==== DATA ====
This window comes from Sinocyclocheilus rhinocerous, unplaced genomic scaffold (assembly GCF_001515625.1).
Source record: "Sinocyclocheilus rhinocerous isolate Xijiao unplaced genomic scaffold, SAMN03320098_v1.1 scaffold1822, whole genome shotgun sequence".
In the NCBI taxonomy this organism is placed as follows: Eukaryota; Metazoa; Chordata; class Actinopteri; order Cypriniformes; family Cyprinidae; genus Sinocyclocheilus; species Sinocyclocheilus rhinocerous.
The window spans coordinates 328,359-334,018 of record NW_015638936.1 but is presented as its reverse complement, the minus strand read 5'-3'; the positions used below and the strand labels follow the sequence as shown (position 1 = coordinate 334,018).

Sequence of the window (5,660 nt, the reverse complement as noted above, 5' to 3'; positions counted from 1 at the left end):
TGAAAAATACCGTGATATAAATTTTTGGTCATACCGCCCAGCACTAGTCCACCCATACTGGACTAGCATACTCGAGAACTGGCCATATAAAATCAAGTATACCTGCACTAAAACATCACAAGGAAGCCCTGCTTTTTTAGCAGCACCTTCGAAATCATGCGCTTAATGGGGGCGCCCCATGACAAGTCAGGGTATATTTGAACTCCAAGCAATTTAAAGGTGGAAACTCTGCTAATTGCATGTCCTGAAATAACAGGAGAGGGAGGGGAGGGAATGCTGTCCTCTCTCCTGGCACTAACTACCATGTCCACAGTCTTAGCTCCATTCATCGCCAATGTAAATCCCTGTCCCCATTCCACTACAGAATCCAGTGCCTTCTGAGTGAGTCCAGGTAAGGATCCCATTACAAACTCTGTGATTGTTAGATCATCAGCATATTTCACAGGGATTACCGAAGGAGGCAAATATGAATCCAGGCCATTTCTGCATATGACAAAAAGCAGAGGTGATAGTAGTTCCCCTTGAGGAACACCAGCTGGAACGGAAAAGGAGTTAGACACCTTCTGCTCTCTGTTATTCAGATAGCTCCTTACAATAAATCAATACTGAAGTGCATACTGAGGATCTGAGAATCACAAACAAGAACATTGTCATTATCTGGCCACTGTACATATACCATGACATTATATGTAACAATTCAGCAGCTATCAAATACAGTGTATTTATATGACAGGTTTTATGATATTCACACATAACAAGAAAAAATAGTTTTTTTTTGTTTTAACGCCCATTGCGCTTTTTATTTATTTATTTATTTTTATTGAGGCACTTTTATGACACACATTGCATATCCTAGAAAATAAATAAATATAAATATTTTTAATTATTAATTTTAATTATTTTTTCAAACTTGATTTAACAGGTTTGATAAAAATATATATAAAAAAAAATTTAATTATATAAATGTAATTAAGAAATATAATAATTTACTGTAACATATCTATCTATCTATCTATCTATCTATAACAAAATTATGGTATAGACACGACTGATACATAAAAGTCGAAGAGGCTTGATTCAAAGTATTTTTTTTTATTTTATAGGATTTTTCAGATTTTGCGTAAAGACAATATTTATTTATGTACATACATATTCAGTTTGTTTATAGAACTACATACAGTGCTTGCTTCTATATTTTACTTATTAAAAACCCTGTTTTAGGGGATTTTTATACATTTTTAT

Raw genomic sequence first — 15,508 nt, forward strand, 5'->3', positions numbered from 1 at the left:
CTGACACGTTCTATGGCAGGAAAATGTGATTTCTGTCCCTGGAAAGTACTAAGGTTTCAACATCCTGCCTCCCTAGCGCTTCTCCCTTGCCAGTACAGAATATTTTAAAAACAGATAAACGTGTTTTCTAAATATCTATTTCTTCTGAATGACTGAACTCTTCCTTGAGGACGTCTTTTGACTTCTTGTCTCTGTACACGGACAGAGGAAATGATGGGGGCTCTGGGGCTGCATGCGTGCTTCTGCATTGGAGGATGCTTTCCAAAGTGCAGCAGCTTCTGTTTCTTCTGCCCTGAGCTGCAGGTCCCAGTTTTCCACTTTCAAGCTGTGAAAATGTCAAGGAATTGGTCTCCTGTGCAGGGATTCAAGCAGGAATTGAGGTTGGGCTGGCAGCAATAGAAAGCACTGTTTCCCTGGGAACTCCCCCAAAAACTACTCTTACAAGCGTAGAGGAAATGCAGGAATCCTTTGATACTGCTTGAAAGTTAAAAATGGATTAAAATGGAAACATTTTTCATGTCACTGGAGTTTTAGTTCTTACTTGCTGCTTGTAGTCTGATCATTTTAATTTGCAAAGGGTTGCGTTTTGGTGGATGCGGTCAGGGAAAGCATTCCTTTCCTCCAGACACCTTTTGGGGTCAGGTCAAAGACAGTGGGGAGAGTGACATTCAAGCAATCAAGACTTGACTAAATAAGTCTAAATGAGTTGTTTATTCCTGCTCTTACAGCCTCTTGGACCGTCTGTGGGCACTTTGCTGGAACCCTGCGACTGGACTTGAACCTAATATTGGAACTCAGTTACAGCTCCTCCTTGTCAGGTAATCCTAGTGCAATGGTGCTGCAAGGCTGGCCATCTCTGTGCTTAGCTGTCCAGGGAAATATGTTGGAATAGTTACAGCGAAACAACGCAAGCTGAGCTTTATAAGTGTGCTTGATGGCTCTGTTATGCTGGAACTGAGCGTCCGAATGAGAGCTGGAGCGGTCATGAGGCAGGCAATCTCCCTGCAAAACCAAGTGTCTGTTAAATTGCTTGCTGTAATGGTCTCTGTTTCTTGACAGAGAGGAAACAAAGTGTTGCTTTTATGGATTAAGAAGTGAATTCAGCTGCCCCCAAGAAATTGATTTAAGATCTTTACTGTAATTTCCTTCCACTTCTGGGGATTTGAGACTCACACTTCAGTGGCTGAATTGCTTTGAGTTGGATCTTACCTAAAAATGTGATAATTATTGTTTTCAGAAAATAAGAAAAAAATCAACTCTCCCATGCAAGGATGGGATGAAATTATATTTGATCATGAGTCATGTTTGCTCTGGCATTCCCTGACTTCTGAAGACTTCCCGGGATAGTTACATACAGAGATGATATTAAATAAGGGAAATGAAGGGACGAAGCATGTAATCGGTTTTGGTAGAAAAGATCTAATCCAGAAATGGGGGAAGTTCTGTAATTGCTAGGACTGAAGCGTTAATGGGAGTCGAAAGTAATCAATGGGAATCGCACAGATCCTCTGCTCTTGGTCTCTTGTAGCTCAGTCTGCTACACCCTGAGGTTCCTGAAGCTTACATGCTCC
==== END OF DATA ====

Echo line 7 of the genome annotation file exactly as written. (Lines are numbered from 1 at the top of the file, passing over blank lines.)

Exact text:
Raw genomic sequence first — 15,508 nt, forward strand, 5'->3', positions numbered from 1 at the left: